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World Help cancels plans for tsunami orphanage
Yesterday's Weblog on plans by Virginia-based missions agency World Help to raise 300 Muslim tsunami orphans in a Christian children's home was outdated before we were even able to post.

In fact, it was outdated a day before The Washington Post published its story, too.

As it turns out, World Help canceled its plans to build the orphanage on Wednesday, once it heard that the Indonesian government wouldn't allow it.

Today's Post notes that the legal hurdles were big: "Indonesia … had regulations in place even before the tsunami requiring orphans to be raised by people of their own religion. This rule was adopted in large part to ensure that Muslim children were not converted. In response to fears that Acehnese tsunami orphans would be trafficked, the Indonesian Department of Social Affairs adopted a further prohibition on people taking children out of the province."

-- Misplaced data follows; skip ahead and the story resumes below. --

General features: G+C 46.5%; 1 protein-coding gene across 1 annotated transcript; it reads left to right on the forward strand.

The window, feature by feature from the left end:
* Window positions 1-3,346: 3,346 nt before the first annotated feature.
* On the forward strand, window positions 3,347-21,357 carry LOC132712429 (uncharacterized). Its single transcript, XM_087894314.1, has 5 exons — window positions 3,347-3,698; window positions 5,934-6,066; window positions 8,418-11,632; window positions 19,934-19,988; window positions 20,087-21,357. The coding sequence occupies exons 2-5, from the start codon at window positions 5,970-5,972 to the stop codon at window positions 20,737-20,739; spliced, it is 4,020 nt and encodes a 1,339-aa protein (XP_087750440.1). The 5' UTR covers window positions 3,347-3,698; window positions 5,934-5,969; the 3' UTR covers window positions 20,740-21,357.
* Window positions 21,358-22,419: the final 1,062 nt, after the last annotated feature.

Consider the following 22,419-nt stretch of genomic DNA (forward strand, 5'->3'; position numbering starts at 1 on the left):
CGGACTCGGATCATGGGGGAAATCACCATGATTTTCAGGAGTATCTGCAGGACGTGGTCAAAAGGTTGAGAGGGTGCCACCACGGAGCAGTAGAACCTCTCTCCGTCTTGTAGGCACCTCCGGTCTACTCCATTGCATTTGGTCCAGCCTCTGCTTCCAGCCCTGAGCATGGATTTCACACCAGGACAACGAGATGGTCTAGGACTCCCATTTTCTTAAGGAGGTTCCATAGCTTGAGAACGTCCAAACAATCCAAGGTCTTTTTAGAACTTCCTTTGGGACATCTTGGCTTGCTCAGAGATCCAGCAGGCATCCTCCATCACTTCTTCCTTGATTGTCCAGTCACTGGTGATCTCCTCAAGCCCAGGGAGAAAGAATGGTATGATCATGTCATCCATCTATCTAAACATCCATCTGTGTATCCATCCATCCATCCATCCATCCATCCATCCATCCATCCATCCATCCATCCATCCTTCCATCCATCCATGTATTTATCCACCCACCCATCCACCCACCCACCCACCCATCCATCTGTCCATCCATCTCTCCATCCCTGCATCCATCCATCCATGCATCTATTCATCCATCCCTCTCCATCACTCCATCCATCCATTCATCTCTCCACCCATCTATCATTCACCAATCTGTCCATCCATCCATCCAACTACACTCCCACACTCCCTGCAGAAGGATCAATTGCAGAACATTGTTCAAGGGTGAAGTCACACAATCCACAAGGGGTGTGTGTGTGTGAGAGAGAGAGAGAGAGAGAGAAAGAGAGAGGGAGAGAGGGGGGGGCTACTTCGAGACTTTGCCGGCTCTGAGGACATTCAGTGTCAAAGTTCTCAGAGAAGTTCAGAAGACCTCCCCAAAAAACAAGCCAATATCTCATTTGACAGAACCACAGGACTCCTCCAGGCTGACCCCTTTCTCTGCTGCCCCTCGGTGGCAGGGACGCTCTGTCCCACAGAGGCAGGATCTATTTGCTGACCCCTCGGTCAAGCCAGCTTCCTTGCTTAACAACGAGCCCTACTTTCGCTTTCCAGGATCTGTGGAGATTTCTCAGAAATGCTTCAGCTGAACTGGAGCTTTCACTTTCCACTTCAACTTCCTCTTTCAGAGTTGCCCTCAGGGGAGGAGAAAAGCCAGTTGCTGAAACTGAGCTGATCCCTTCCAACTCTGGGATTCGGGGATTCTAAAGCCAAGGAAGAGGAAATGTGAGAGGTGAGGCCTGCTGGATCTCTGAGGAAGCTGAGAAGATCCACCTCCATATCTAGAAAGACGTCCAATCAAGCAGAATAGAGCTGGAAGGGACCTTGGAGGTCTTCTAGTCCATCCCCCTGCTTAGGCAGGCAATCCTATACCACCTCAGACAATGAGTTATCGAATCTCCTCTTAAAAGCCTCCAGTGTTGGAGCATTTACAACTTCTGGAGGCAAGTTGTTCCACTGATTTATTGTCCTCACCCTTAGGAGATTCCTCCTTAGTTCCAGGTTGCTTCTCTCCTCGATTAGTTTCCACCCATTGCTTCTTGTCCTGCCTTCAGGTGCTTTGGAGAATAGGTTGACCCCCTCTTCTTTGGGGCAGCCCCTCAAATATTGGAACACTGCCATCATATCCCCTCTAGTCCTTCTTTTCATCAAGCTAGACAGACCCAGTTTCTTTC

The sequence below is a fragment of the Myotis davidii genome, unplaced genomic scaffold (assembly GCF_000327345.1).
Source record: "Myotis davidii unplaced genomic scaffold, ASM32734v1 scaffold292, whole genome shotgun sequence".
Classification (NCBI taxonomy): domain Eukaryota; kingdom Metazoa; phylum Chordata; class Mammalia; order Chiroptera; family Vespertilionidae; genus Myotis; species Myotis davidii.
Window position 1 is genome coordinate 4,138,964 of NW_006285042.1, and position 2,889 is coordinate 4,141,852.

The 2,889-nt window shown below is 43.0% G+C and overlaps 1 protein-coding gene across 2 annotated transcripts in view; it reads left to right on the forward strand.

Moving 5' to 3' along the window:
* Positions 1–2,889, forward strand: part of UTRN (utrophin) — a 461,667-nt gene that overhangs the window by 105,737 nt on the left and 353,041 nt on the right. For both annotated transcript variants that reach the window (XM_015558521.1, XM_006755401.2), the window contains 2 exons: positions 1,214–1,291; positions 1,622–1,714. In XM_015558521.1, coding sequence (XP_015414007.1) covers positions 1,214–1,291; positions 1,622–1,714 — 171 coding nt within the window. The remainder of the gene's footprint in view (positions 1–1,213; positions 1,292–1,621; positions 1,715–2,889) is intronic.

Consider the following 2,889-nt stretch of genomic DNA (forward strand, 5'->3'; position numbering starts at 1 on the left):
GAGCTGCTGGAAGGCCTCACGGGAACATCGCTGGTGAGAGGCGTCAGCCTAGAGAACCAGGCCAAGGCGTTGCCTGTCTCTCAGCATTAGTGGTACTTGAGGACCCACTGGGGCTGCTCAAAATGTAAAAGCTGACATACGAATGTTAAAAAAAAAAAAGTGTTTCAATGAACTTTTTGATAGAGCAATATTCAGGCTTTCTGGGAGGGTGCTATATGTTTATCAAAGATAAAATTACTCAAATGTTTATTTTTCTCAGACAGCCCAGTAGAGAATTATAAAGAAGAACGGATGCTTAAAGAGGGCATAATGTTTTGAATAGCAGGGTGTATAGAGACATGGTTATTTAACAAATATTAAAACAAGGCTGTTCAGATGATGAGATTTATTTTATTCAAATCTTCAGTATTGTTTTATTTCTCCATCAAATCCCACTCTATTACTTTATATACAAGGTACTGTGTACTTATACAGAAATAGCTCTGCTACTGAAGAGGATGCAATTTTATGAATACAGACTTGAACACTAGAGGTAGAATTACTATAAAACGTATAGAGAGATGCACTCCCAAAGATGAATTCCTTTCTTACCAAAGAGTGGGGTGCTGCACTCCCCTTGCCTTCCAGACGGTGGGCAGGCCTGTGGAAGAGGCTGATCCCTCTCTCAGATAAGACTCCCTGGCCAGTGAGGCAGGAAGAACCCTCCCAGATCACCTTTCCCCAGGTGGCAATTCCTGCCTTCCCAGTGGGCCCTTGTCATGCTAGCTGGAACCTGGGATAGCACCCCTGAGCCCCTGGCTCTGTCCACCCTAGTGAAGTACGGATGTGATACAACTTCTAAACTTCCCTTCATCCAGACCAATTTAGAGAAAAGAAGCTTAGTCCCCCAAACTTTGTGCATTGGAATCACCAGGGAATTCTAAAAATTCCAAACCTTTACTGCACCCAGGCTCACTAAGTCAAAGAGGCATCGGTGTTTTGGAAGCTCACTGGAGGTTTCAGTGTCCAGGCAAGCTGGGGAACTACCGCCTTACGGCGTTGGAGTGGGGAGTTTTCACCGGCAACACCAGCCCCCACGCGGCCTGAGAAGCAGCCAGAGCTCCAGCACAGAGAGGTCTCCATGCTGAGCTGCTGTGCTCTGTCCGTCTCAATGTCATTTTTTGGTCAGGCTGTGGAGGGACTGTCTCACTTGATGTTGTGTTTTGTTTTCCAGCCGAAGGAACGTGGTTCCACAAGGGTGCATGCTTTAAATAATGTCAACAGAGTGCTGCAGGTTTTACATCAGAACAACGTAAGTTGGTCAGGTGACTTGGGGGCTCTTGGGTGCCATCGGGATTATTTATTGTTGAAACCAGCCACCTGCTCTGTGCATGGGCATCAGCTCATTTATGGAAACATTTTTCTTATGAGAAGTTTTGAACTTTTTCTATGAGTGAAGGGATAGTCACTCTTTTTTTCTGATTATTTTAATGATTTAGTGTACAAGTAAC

It's interesting to note the different perspective between the Associated Press and Reuters reports on this story. For Reuters, it's all about the "proselytizing." At the center of the story is a quote from Ibrahim Hooper, spokesman for the Council on American-Islamic Relations: "This confirms some of our worst fears that certain missionary groups would exploit the tragedy and the earthquake to enter into these areas and convert people through use of a disproportionate power relationship. How many incidents of this type are taking place that we don't hear about?" (Other people are worried about the mounting death toll, massive hazards to public health, and how violent Islamic groups are pressuring relief groups. It's a bit surprising that a group wanting to take care of orphans rates among his "worst fears.")

The Associated ...

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